Archives

  • 2019-07
  • 2019-08
  • 2019-09
  • 2019-10
  • 2019-11
  • 2020-03
  • 2020-07
  • 2020-08
  • Our animal model of CLP induced AKI provided direct

    2019-07-11

    Our animal model of CLP-induced AKI provided direct evidence of the relationship between TIMP2 and renal function. In mice, TIMP2-specific knockdown in the kidney through injections of lentiviral vectors provided a safe and efficient method for the genetic manipulation of renal tubules, thus representing a rapid and versatile alternative to genetically engineered mice for the functional characterization of disease-related genes [41]. Lentiviral vectors are particularly promising candidates because they have the ability to infect nonproliferating CORM-3 and to integrate into the genome of host cells, thereby achieving long-term transduction. Because of the slow turnover of renal cells in general, lentiviral vectors may be ideal candidates for renal gene therapy. IL-1β, IL-6, and TNF-α levels were decreased in the TIMP2 knockdown mice after CLP. The silencing of TIMP2 reduced kidney cell apoptosis percentage and decreased phosphorylation of P65. Kidney morphology and function were also ameliorated in TIMP2 knockdown mice. These results demonstrate that downregulation of TIMP2 could attenuate kidney inflammation and injury, thus suggesting that TIMP2 gene transfer into the kidney could be a novel therapeutic approach.
    Strength and limitation Our study has numerous strengths. Chief among these are the use of both in vitro and in vivo models involving 2 different species (human and mouse). To our knowledge the present study is the first study to show that TIMP2 is a mediator of AKI and not merely a marker. However, there were some limitations of our study. First, we could not assess survival changes with the modulation of TIMP2, as we had to sacrifice the animals early to collect tissues. Secondly, we studied only the NF-κB pathway, as it was the most important pathway to regulate the inflammatory response. It remains unknown whether other pathways also play important roles in TIMP2 signaling. Further studies are needed to understand this aspect.
    Conclusion In summary, we explored the possible roles of TIMP2 in septic AKI and found that TIMP2 does indeed promote kidney damage apparently by acting on NF-κb. We hypothesize a feedback loop that promotes apoptosis and leads to AKI (Fig. 7). On the contrary, suppressing TIMP2 protects against kidney damage, reduces p-P65 activity, attenuates proinflammatory cytokines, improves cell viability, and reduces apoptosis. Our results reveal a potential new therapeutic target for AKI in the setting of sepsis and possibly other conditions.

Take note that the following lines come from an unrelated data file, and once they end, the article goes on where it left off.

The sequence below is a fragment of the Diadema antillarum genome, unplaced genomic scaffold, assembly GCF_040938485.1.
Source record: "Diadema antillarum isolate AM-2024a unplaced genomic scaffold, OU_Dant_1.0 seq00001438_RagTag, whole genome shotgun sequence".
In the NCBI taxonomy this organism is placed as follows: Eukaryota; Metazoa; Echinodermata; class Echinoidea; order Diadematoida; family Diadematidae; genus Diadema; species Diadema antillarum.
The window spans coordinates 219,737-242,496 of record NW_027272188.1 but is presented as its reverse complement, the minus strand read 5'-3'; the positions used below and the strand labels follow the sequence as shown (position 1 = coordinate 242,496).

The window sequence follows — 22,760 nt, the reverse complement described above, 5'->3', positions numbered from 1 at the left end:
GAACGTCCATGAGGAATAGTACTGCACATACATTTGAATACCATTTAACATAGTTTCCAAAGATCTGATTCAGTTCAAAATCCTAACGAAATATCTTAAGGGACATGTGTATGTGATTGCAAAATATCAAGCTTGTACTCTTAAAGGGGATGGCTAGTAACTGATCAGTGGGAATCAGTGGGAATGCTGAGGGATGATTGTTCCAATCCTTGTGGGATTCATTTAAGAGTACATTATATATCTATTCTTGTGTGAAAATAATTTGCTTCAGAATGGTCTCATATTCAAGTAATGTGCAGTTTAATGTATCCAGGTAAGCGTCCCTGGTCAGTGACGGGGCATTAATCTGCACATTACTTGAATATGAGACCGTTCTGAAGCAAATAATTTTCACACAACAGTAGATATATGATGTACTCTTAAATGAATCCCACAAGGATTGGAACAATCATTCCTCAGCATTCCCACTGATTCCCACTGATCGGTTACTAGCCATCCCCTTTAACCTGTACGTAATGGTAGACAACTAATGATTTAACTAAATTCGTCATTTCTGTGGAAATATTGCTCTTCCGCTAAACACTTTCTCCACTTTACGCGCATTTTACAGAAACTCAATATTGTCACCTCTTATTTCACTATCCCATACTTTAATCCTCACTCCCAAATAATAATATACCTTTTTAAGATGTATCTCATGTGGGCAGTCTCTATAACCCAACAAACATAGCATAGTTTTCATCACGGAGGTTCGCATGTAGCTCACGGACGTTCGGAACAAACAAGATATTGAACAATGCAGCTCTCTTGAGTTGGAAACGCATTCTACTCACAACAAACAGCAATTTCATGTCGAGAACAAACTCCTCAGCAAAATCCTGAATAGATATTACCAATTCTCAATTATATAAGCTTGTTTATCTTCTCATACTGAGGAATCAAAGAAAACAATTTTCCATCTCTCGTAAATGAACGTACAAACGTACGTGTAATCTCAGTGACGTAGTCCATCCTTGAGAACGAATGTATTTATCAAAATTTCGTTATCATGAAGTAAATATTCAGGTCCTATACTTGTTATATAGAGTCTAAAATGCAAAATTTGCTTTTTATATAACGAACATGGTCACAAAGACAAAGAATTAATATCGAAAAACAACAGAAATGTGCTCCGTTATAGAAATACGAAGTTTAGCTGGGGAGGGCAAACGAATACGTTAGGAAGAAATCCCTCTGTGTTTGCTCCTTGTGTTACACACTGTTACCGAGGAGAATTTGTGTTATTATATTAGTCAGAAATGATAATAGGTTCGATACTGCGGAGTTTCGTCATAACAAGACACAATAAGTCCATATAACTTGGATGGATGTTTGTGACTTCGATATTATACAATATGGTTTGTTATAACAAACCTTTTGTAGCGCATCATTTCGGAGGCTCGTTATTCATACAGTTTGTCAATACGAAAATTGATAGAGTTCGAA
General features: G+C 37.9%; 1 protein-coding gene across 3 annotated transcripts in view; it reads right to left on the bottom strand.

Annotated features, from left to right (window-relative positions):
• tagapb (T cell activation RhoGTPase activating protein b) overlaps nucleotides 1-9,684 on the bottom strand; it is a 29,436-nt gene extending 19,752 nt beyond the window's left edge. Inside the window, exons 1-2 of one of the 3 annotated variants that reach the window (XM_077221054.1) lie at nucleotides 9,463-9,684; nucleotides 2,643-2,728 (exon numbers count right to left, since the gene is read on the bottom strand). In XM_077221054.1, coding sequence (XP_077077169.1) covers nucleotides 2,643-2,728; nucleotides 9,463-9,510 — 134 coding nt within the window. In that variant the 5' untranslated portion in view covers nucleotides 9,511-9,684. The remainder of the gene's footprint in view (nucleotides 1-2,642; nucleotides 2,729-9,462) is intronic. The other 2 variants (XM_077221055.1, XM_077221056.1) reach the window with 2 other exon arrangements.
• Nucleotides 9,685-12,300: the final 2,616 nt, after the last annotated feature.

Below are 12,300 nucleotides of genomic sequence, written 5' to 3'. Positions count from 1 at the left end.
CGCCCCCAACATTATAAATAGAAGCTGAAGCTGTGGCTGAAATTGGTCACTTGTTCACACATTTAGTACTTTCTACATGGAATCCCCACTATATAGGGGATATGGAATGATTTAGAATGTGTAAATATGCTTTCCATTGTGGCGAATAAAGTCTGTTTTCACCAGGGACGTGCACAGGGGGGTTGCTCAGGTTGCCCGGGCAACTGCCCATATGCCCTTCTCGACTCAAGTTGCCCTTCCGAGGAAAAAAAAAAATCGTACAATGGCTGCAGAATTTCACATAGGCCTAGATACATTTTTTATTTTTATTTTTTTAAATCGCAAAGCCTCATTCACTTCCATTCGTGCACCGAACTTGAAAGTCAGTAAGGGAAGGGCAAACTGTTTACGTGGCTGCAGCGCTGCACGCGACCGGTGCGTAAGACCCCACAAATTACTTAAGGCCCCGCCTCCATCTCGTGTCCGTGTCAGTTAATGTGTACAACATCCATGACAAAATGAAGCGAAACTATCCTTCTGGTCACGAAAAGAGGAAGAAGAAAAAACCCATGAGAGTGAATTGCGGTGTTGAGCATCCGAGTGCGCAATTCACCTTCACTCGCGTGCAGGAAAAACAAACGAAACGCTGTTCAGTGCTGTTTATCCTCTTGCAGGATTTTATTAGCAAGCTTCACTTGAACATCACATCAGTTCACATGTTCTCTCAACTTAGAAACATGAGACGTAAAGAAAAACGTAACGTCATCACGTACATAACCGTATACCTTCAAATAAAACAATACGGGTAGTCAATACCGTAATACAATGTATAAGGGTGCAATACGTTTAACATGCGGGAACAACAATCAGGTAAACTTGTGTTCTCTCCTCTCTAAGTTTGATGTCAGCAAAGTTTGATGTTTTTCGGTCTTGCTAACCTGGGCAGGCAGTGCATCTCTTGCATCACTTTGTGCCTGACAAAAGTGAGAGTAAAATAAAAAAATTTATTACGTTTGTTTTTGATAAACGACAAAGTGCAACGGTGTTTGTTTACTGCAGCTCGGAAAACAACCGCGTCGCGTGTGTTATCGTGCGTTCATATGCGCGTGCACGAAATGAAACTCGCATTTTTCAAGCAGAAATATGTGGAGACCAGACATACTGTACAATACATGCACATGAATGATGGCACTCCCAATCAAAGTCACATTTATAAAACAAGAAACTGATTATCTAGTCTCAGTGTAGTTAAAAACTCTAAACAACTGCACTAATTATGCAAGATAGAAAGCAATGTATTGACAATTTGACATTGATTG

Abbreviations
    Competing interests
    Funding This work was supported by the National Natural Science Foundation of China (No. 81772046, No. 81560131); Hubei Province Technology and Innovation Project (Foreign collaboration of Science and Technology) (No. 2017AHB044); Health Commission of Hubei province (No. WJ2017Z008).
    Author contributions
    Transparency document
    Introduction Bone cancer pain (BCP) is the pain induced by primary bone cancer or tumor metastasis [1]. Bone metastasis arises more commonly in patients with breast, prostate, kidney and lung cancers. When tumor cells begin to grow in bone, tumor growth causes bone destruction, woven bone formation, and a significant bone pain [2]. BCP is usually described as dull in character, constant in presentation, and gradually intensifies to severe incident pain, which debilitates the quality of patients' life and their functional status [3]. Pathology of BCP is complex and unique, mixing with inflammatory, neuropathic pain and tumor-specific mechanisms [4]. Despite a variety of factors are linked to bone cancer pain, the specific cellular and molecular mechanisms underlie the pathogenesis of bone cancer pain remain unclear, and the effective clinical approaches are needed for its treatment. To date the therapeutic avenue for BCP are pharmacotherapy and chemotherapeutics. The mainstay symptomatic treatment for bone cancer pain is opioid-based pharmacotherapy, but the limited effectiveness and side-effects prohibit the widespread use of the drugs [5,6]. Non-steroidal anti-inflammatory drugs treatment is helpful, but with gastrointestinal, cardiovascular and renal risk [7]. Consequently, further research is needed to develop more effective strategies and treatment based on the different mechanisms of BCP.